The new technology of MRI imaging provided another clue as to what was happening in the brains of chronic fatigue sufferers, but since the technology was so new many doctors rejected it as being of any importance.

In scanning the brains of patients with chronic fatigue syndrome with what was then the most sophisticated MRI machine they found that about fifty percent of them had small lesions in their brain, referred to as Unusually Bright Objects (UBOs) and that their position in the brain often corresponded to the type of impairment the individual was suffering.

“More problematically, the neuroadiologist had never before seen abnormalities like the ones he saw in the Incline Village patients’ brains.  More than anything they resembled the brain lesions seen in multiple sclerosis, but there were significant differences.  In multiple sclerosis, the lesions-or plaques, as they were known-were anywhere from three to four millimeters up to a centimeter in size.  There were far fewer of them, and they were located in the central white areas of the brain next to the ventricles or brain cavities.  In contrast, the Tahoe patients’ lesions were tiny pinpoint, or punctate, spots; there was nearly always a multitude of them and they appeared in a different part of the brain.”

“In my mind, I just don’t think these could be easily confused with the MR scan abnormalities that you see in multiple sclerosis,” the doctor said.  They were new-located near the top of the brain near the white matter tracks, some distance from the ventricles.  To be perfectly honest with you, he continued, we weren’t sure what they were or what they meant.  Even know we are not one hundred percent sure what they mean.  But they were there.  And the patients were sick.”  (P. 79) Later testing would reveal that about 77 percent of chronic fatigue sufferers had these lesions in their brain. (P. 215 of Osler's Web)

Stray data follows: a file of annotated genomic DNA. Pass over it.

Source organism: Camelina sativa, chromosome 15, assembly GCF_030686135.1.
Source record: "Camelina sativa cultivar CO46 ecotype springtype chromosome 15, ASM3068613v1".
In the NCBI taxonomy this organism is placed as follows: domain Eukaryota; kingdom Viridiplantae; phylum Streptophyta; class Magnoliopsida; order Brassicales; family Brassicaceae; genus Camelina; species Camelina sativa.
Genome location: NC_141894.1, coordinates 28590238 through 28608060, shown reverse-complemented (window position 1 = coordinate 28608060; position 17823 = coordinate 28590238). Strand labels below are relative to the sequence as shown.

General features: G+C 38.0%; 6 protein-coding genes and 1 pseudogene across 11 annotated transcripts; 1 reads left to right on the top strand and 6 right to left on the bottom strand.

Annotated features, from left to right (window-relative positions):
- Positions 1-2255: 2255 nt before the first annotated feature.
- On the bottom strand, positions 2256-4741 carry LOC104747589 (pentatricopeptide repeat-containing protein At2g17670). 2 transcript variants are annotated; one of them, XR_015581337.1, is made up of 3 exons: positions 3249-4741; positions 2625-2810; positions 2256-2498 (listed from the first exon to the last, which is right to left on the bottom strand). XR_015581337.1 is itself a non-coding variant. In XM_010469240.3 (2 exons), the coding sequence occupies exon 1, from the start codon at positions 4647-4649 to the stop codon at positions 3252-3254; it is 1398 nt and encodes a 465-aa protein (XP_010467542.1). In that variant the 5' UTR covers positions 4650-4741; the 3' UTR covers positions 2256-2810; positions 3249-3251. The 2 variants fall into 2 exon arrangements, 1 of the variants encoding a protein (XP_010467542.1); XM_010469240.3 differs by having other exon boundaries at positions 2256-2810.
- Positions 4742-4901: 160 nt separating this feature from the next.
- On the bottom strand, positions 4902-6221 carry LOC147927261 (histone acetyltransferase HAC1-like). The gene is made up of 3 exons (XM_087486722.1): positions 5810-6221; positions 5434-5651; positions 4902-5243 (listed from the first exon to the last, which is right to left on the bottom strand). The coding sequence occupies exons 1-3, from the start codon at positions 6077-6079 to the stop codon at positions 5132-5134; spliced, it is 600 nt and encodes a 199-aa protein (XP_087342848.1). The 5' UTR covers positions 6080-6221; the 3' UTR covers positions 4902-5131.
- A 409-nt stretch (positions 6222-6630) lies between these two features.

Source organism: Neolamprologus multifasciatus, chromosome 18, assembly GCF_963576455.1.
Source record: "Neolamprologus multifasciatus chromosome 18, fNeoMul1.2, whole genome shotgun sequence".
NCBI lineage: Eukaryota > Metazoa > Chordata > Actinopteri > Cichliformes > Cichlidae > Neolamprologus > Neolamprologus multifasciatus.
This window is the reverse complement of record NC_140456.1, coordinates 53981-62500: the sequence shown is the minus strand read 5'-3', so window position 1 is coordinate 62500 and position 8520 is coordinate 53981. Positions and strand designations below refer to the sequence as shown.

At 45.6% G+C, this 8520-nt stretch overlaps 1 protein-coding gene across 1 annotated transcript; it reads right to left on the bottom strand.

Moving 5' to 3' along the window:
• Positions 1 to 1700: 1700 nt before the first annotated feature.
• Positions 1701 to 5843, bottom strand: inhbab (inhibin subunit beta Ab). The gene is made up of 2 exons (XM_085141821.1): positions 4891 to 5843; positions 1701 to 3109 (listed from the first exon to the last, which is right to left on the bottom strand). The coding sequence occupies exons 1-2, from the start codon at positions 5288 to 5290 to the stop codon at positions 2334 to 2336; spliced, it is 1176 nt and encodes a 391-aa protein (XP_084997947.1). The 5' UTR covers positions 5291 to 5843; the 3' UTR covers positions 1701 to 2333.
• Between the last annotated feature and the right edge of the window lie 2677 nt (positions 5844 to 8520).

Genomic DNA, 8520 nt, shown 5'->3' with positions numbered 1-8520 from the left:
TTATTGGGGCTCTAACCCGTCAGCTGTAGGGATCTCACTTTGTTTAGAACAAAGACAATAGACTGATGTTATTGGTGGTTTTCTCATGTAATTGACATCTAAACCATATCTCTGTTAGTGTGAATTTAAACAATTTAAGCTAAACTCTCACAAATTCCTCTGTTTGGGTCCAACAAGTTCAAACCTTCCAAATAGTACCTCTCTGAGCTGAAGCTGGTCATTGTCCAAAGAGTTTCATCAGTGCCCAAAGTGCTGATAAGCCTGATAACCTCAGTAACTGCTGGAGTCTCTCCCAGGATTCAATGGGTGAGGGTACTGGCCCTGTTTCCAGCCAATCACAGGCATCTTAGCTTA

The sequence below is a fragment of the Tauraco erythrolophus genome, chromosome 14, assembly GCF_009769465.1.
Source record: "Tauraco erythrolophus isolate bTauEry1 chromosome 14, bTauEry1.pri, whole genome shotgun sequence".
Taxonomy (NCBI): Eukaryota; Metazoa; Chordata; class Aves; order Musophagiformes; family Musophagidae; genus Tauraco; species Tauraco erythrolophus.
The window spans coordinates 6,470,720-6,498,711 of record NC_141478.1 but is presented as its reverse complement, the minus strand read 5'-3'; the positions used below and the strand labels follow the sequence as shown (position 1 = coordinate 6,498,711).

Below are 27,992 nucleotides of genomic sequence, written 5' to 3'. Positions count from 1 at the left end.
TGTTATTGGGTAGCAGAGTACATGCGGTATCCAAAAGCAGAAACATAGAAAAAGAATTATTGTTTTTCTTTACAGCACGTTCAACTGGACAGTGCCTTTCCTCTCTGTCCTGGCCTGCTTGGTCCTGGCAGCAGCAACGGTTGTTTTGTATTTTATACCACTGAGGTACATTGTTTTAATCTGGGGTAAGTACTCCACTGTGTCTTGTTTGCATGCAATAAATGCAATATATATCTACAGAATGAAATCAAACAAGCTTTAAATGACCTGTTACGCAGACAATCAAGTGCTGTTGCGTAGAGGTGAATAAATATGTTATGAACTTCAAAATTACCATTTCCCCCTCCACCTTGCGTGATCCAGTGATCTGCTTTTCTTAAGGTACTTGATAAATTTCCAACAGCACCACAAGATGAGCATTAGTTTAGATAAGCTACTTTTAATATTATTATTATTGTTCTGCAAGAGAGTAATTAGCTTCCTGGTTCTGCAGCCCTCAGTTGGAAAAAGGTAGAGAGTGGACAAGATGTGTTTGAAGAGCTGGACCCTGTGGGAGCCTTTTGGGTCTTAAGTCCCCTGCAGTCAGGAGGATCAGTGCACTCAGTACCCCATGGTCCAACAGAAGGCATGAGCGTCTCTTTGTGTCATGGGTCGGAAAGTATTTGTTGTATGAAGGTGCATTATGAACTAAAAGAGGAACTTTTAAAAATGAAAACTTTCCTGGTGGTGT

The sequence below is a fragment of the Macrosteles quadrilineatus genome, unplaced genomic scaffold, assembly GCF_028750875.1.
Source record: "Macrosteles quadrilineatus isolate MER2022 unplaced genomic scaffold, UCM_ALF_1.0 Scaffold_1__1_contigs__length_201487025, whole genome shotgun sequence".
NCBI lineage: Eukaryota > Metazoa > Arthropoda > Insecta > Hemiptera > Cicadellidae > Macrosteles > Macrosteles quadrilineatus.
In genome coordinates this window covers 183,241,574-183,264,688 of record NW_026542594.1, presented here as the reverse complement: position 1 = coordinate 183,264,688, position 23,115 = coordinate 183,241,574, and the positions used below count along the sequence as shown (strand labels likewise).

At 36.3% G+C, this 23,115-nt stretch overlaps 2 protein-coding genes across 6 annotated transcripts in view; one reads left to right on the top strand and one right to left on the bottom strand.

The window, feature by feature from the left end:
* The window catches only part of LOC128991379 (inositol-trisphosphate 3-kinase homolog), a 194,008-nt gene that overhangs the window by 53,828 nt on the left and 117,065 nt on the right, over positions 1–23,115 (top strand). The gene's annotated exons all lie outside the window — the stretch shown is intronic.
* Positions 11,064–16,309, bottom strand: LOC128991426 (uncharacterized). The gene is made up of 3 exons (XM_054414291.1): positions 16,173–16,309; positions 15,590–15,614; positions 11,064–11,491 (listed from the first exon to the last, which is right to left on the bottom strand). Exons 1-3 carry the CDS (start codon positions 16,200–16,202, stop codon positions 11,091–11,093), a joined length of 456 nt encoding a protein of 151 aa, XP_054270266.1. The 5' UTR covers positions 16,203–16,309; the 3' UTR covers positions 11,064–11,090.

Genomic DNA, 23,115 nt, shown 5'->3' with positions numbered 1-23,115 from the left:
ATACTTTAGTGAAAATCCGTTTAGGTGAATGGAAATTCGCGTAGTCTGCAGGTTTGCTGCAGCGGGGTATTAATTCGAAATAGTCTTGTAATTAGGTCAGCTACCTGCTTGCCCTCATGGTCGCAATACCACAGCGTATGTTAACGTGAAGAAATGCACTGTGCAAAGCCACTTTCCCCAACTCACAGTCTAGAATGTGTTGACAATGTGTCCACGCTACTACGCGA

In Johnson's account, what was most frustrating to the medical practitioners trying to validate this disease and provide some level of treatment to the patients was the hostility of the general medical community to their findings.  Patients would go to world-famous centers of medicine like Stanford University where the doctors would refuse to even look at the results of medical tests brought by the patients.  It was as if the medical community, having listened to the contempt of the CDC had decided there was no actual disease and didn’t want to be bothered by any inconvenient facts.

An example from 1992 illuminates the problem.  “Dan Peterson’s despair over the state of medical progress on CFS continued that summer.  “I don’t think this is getting better, he said in June.  “I think it’s going backward.  Everybody selectively ignores evidence, like sky-high cytokines, brain lesions.  I just sent one of my patients to UCSF.  She had huge brain lesions.  She saw a world famous neurologist there.  She came away with a psyche diagnosis.”  (P. 594 of Osler's Web)